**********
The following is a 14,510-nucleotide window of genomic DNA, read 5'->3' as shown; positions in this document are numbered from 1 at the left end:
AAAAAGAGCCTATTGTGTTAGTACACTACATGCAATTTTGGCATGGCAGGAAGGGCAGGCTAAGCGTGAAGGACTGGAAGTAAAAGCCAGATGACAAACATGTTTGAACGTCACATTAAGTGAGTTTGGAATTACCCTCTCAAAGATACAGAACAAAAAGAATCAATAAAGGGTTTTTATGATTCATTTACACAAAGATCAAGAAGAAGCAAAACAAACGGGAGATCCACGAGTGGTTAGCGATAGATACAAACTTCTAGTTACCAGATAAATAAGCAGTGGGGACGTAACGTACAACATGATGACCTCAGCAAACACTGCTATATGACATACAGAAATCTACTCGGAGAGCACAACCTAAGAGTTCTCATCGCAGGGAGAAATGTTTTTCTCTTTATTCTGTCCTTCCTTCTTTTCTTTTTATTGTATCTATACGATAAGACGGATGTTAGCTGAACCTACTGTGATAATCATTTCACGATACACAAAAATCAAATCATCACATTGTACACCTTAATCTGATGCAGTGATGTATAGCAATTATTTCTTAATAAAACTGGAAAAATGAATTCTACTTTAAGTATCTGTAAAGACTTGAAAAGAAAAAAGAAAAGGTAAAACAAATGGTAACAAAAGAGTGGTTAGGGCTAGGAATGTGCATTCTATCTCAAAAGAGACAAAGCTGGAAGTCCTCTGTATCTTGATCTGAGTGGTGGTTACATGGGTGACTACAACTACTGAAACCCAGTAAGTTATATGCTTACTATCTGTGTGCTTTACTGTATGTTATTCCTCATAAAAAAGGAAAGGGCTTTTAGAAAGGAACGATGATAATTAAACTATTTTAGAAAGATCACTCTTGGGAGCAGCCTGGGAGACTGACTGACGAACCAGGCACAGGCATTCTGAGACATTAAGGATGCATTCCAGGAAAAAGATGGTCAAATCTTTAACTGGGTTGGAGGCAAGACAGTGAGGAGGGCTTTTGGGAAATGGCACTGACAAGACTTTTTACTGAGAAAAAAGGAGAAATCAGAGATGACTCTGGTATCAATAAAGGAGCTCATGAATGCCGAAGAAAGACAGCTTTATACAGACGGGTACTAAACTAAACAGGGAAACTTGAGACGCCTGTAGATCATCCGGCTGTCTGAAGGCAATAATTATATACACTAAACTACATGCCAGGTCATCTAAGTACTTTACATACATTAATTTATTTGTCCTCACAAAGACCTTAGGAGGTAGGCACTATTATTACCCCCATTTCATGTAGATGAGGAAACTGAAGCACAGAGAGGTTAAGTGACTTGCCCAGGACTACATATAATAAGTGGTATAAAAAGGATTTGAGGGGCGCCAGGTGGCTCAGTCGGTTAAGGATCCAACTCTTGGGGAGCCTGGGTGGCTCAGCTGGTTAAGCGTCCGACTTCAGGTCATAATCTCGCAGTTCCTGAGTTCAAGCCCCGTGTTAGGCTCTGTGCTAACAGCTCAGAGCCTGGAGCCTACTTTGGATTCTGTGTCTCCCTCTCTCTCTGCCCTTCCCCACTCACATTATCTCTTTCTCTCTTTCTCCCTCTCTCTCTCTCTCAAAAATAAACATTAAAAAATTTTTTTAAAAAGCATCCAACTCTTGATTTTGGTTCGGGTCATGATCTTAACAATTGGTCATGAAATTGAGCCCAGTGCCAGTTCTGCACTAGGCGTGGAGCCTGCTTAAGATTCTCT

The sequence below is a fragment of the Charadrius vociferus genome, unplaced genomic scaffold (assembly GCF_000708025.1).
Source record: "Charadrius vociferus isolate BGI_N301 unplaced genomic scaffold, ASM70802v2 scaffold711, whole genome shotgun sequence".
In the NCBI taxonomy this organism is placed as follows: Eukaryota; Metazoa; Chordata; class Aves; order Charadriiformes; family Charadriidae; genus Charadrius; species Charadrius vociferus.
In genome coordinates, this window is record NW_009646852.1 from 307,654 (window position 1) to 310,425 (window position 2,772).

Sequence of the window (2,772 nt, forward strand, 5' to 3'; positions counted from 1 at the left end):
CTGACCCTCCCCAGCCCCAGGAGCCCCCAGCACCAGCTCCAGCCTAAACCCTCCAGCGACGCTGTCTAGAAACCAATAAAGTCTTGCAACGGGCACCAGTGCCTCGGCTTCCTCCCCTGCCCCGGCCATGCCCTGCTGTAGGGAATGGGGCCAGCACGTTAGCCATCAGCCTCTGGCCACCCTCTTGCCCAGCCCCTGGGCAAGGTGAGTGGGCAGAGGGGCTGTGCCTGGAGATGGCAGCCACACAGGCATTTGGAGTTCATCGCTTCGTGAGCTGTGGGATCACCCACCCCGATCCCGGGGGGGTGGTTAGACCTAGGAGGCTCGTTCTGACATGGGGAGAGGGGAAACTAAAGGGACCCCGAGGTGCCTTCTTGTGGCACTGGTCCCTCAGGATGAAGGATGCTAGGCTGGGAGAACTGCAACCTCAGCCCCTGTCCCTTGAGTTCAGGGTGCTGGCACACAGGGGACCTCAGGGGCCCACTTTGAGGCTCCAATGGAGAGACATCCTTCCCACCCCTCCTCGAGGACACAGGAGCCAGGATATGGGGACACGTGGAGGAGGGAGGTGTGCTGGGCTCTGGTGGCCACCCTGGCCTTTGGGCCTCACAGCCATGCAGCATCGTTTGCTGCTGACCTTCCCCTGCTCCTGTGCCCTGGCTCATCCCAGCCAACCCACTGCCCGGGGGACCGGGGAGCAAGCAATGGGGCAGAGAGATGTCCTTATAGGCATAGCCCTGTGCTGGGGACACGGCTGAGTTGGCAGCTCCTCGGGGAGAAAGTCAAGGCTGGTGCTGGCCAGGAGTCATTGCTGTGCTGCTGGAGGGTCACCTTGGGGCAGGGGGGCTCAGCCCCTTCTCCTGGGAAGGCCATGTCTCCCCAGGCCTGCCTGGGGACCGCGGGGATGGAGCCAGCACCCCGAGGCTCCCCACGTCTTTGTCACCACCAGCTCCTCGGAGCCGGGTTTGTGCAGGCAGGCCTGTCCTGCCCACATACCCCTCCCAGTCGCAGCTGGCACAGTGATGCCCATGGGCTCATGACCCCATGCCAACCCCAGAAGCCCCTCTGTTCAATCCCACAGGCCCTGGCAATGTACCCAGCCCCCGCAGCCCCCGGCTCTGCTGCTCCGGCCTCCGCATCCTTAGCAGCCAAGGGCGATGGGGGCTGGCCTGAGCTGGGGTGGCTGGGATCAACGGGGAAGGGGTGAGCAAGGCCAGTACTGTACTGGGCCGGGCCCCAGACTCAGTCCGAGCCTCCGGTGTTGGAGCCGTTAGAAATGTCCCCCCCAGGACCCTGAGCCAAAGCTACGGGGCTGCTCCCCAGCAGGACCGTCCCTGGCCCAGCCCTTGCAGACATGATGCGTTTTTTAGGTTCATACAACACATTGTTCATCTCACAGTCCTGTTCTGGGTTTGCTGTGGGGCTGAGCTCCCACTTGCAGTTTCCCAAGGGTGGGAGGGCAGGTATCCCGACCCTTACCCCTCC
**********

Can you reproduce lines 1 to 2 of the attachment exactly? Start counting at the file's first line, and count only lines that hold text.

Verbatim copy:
The following is a 14,510-nucleotide window of genomic DNA, read 5'->3' as shown; positions in this document are numbered from 1 at the left end:
AAAAAGAGCCTATTGTGTTAGTACACTACATGCAATTTTGGCATGGCAGGAAGGGCAGGCTAAGCGTGAAGGACTGGAAGTAAAAGCCAGATGACAAACATGTTTGAACGTCACATTAAGTGAGTTTGGAATTACCCTCTCAAAGATACAGAACAAAAAGAATCAATAAAGGGTTTTTATGATTCATTTACACAAAGATCAAGAAGAAGCAAAACAAACGGGAGATCCACGAGTGGTTAGCGATAGATACAAACTTCTAGTTACCAGATAAATAAGCAGTGGGGACGTAACGTACAACATGATGACCTCAGCAAACACTGCTATATGACATACAGAAATCTACTCGGAGAGCACAACCTAAGAGTTCTCATCGCAGGGAGAAATGTTTTTCTCTTTATTCTGTCCTTCCTTCTTTTCTTTTTATTGTATCTATACGATAAGACGGATGTTAGCTGAACCTACTGTGATAATCATTTCACGATACACAAAAATCAAATCATCACATTGTACACCTTAATCTGATGCAGTGATGTATAGCAATTATTTCTTAATAAAACTGGAAAAATGAATTCTACTTTAAGTATCTGTAAAGACTTGAAAAGAAAAAAGAAAAGGTAAAACAAATGGTAACAAAAGAGTGGTTAGGGCTAGGAATGTGCATTCTATCTCAAAAGAGACAAAGCTGGAAGTCCTCTGTATCTTGATCTGAGTGGTGGTTACATGGGTGACTACAACTACTGAAACCCAGTAAGTTATATGCTTACTATCTGTGTGCTTTACTGTATGTTATTCCTCATAAAAAAGGAAAGGGCTTTTAGAAAGGAACGATGATAATTAAACTATTTTAGAAAGATCACTCTTGGGAGCAGCCTGGGAGACTGACTGACGAACCAGGCACAGGCATTCTGAGACATTAAGGATGCATTCCAGGAAAAAGATGGTCAAATCTTTAACTGGGTTGGAGGCAAGACAGTGAGGAGGGCTTTTGGGAAATGGCACTGACAAGACTTTTTACTGAGAAAAAAGGAGAAATCAGAGATGACTCTGGTATCAATAAAGGAGCTCATGAATGCCGAAGAAAGACAGCTTTATACAGACGGGTACTAAACTAAACAGGGAAACTTGAGACGCCTGTAGATCATCCGGCTGTCTGAAGGCAATAATTATATACACTAAACTACATGCCAGGTCATCTAAGTACTTTACATACATTAATTTATTTGTCCTCACAAAGACCTTAGGAGGTAGGCACTATTATTACCCCCATTTCATGTAGATGAGGAAACTGAAGCACAGAGAGGTTAAGTGACTTGCCCAGGACTACATATAATAAGTGGTATAAAAAGGATTTGAGGGGCGCCAGGTGGCTCAGTCGGTTAAGGATCCAACTCTTGGGGAGCCTGGGTGGCTCAGCTGGTTAAGCGTCCGACTTCAGGTCATAATCTCGCAGTTCCTGAGTTCAAGCCCCGTGTTAGGCTCTGTGCTAACAGCTCAGAGCCTGGAGCCTACTTTGGATTCTGTGTCTCCCTCTCTCTCTGCCCTTCCCCACTCACATTATCTCTTTCTCTCTTTCTCCCTCTCTCTCTCTCTCAAAAATAAACATTAAAAAATTTTTTTAAAAAGCATCCAACTCTTGATTTTGGTTCGGGTCATGATCTTAACAATTGGTCATGAAATTGAGCCCAGTGCCAGTTCTGCACTAGGCGTGGAGCCTGCTTAAGATTCTCT